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The American Foundation for Suicide Prevention Unveils New Look for Survivor Day
NEW YORK (February 6, 2019) – The nation’s largest suicide prevention organization, the American Foundation for Suicide Prevention today unveiled a new look for its flagship programming for International Survivors of Suicide Loss Day. Initially this day was designated by the United States Congress as a day when the friends and family of those who have died by suicide can join together for healing and support. This day always falls on the Saturday before American Thanksgiving, for 2019, it falls on November 23. These events help survivors cope with the tragedy of losing someone to suicide.
“For many, Survivor Day presents an opportunity to find the strength, within ourselves and alongside fellow suicide loss survivors. We attend programs on this day to help us gain new understanding about suicide, mental health, and grief. In selecting a new look for Survivor Day, we sought to arrive at something that would be warm and welcoming for those new to suicide loss, while also validating the journeys and resilience of the many loss survivors who return to these events year after year,” said Dr. Doreen Marshall, the vice president of programs for AFSP.
Each year, the American Foundation for Suicide Prevention sponsors hundreds of large and small Survivor Day events around the world, in which suicide loss survivors come together to find comfort and understanding through their shared experience. While each event is unique and offers various programming, all feature an AFSP-produced documentary that offers a message of growth, resilience and connection. In past years, the logo for the event was a globe, signifying the worldwide capacity of the event. The new logo, font and colors for the event, designed by social impact agency Purpose Campaigns, conveys the hope and sense of connection that these events can provide for those in attendance. “We wanted the logo to reflect the impactful Survivor Day programming AFSP provides and its ability to help loss survivors through their healing journeys,” said Emma McDonald, creative director of Purpose Campaigns.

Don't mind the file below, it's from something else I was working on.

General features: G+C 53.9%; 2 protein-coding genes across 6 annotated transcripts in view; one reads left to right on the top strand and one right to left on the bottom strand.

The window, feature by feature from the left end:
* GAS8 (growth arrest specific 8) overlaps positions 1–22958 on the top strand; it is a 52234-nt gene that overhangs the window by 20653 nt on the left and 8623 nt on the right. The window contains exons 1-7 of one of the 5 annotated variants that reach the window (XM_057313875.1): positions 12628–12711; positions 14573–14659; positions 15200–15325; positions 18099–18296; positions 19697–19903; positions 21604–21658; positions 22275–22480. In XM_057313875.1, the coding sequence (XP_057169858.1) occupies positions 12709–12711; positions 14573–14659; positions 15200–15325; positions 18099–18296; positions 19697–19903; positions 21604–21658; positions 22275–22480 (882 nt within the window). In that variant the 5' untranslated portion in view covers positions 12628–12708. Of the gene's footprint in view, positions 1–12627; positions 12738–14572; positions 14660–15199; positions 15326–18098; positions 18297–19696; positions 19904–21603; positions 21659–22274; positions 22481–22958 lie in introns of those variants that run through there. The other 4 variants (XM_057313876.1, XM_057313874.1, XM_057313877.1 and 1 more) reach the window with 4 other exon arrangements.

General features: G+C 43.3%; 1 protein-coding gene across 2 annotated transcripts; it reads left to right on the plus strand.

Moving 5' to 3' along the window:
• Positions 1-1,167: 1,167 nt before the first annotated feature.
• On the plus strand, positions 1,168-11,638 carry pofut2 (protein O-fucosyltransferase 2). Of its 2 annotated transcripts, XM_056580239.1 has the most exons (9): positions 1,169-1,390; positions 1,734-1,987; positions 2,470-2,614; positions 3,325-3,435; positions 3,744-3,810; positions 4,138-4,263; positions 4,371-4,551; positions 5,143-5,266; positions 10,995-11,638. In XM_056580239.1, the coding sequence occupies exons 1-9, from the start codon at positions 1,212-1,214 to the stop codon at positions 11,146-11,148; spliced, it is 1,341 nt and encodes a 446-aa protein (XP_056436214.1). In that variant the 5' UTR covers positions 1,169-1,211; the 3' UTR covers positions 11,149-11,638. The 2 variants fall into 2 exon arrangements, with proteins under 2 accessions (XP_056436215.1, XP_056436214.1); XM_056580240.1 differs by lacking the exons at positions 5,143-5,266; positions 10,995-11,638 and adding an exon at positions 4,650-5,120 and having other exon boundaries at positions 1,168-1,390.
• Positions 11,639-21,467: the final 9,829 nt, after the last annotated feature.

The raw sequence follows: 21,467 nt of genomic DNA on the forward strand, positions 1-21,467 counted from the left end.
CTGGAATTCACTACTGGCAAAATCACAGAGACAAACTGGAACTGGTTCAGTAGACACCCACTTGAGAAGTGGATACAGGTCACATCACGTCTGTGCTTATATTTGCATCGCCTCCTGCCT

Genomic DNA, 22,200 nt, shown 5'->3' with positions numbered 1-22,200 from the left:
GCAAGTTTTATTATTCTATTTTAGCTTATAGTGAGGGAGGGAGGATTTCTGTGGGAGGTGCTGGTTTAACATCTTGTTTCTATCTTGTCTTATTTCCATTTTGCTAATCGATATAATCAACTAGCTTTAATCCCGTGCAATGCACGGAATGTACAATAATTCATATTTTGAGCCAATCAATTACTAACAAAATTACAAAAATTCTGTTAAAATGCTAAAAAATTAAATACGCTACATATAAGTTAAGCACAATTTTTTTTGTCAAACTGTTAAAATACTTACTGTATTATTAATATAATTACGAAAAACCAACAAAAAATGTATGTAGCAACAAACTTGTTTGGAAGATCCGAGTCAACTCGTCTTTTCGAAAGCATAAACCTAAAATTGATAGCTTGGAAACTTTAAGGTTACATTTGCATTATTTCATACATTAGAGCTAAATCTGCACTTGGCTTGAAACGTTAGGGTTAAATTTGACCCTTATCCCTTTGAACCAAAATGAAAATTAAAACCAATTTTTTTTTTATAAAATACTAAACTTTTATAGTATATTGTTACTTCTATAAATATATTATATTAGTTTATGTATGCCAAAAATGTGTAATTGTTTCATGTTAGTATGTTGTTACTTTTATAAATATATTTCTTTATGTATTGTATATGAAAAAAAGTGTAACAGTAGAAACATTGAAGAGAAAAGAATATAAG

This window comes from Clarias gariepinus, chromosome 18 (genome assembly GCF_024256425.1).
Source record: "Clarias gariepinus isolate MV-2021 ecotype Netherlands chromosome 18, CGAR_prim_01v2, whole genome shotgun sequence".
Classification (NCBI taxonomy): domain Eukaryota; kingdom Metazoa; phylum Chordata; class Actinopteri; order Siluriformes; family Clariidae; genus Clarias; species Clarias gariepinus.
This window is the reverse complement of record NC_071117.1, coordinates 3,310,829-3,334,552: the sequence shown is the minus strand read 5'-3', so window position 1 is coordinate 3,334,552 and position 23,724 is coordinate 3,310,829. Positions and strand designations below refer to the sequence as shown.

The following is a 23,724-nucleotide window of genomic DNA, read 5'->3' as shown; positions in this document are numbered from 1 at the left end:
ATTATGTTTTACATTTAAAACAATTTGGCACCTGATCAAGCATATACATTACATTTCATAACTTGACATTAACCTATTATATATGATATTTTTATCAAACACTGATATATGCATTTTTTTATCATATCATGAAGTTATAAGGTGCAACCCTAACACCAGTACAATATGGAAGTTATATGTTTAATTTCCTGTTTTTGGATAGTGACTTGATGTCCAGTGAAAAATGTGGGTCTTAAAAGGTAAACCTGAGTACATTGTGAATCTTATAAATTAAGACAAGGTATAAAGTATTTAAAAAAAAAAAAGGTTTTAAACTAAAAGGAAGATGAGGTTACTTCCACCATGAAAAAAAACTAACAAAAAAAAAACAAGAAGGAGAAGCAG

In 1999, Senator Harry Reid introduced a resolution to the United States Senate which led to the creation of National Survivors of Suicide Day. As citizens of other countries began observing the day in their local communities, it was renamed as International Survivors of Suicide Day.
To find a Survivor Day event in your community and see the new look of this program: SurvivorDay.org.
The American Foundation for Suicide Prevention is dedicated to saving lives and bringing hope to those affected by suicide. AFSP creates a culture that’s smart about mental health through education and community programs, develops suicide prevention through research and advocacy, and provides support for those affected by suicide. Led by CEO Robert Gebbia and headquartered in New York, and with a public policy office in Washington, D.C., AFSP has local chapters in all 50 states with programs and events nationwide. Learn more about AFSP in its latest Annual Report, and join the conversation on suicide prevention by following AFSP on Facebook, Twitter, Instagram, and YouTube.
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